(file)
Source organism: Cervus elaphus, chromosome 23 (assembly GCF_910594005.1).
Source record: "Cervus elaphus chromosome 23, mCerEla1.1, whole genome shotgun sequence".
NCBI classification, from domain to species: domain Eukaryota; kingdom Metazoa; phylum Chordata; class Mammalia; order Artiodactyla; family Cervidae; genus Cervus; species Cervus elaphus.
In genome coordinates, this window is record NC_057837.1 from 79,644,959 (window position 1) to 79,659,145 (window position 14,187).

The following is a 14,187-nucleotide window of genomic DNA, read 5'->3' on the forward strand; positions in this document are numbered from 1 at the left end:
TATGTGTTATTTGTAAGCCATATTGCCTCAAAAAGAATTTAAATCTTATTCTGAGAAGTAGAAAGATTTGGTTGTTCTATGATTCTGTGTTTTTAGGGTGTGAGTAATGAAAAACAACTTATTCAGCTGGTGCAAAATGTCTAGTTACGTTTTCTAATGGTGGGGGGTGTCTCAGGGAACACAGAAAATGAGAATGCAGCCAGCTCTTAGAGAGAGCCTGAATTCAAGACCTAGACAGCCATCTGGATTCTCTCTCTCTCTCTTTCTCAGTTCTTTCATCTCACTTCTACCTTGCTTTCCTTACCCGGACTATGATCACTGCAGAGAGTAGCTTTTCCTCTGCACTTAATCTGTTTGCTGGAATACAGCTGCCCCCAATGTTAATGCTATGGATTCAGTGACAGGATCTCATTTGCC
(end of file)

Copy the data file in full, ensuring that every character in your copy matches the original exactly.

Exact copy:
Source organism: Cervus elaphus, chromosome 23 (assembly GCF_910594005.1).
Source record: "Cervus elaphus chromosome 23, mCerEla1.1, whole genome shotgun sequence".
NCBI classification, from domain to species: domain Eukaryota; kingdom Metazoa; phylum Chordata; class Mammalia; order Artiodactyla; family Cervidae; genus Cervus; species Cervus elaphus.
In genome coordinates, this window is record NC_057837.1 from 79,644,959 (window position 1) to 79,659,145 (window position 14,187).

The following is a 14,187-nucleotide window of genomic DNA, read 5'->3' on the forward strand; positions in this document are numbered from 1 at the left end:
TATGTGTTATTTGTAAGCCATATTGCCTCAAAAAGAATTTAAATCTTATTCTGAGAAGTAGAAAGATTTGGTTGTTCTATGATTCTGTGTTTTTAGGGTGTGAGTAATGAAAAACAACTTATTCAGCTGGTGCAAAATGTCTAGTTACGTTTTCTAATGGTGGGGGGTGTCTCAGGGAACACAGAAAATGAGAATGCAGCCAGCTCTTAGAGAGAGCCTGAATTCAAGACCTAGACAGCCATCTGGATTCTCTCTCTCTCTCTTTCTCAGTTCTTTCATCTCACTTCTACCTTGCTTTCCTTACCCGGACTATGATCACTGCAGAGAGTAGCTTTTCCTCTGCACTTAATCTGTTTGCTGGAATACAGCTGCCCCCAATGTTAATGCTATGGATTCAGTGACAGGATCTCATTTGCC